Author(s): Pison G, Trape JF, Lefebvre M, Enel C
Abstract Share this page
Abstract Retrospective and prospective demographic and health data collected on the population of Mlomp (6352 people in 1985), a rural area of Senegal, show that the probability of dying before the age of 5 years declined from 350 to 81 deaths per hundred livebirths in the last 25 years. This decline is greater and faster than ever observed in Senegal. The drop in mortality mainly results from improved access to new and efficient health services--a dispensary and a maternity clinic--and from growth surveillance, health education, vaccination and malaria programmes initiated in the 1960s and 1970s. Although socioeconomic conditions have changed in the area, the influence of classical factors such as women's educational level and improvement in transportation has probably been limited. Deaths from diseases that can be prevented by immunization (such as neonatal tetanus, measles, whooping cough) are now very rare (3\% of the deaths of children under 5 years during the period 1985-1989). Although the risks of dying from diarrhoea or acute respiratory infections are much lower than in other rural areas of Senegal, these are still the main causes of deaths (33\% and 19\% of deaths after 1 month of age). Malaria, despite its high morbidity during the rainy season, causes few deaths (4\%). This reflects the success of the health education programme promoting chemoprophylaxis and early treatment of fever cases. Mlomp is one example of an African rural area where the provision of well-organized health services at a reasonable cost has produced a dramatic decline in child mortality.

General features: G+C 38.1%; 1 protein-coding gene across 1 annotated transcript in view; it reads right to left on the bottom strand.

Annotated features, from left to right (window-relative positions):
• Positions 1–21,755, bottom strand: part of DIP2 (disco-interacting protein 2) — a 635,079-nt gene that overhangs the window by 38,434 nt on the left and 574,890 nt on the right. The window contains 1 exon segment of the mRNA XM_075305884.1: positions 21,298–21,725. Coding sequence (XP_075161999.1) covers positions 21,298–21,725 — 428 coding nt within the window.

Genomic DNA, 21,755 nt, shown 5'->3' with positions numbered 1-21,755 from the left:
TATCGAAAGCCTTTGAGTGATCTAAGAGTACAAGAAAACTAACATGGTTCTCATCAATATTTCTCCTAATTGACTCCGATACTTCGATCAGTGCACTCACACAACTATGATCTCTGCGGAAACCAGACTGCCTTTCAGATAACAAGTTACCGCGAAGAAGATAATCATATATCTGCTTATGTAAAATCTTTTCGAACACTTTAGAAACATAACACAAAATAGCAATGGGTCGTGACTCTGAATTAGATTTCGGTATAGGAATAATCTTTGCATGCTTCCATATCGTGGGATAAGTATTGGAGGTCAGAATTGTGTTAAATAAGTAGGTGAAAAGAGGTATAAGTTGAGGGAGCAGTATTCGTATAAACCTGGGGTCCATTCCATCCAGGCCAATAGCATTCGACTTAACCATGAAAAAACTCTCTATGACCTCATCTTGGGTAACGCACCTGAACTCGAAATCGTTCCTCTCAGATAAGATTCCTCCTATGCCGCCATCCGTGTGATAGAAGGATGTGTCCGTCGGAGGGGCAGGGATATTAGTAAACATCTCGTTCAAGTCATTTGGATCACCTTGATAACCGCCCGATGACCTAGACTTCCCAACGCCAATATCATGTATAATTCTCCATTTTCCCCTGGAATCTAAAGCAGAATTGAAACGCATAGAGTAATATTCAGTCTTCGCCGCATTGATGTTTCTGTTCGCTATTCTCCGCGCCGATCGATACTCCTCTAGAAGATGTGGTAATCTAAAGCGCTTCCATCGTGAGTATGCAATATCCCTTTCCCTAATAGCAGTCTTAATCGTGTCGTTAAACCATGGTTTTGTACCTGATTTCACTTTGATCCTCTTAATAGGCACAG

This article was published in Int J Epidemiol
and referenced in Primary Healthcare: Open Access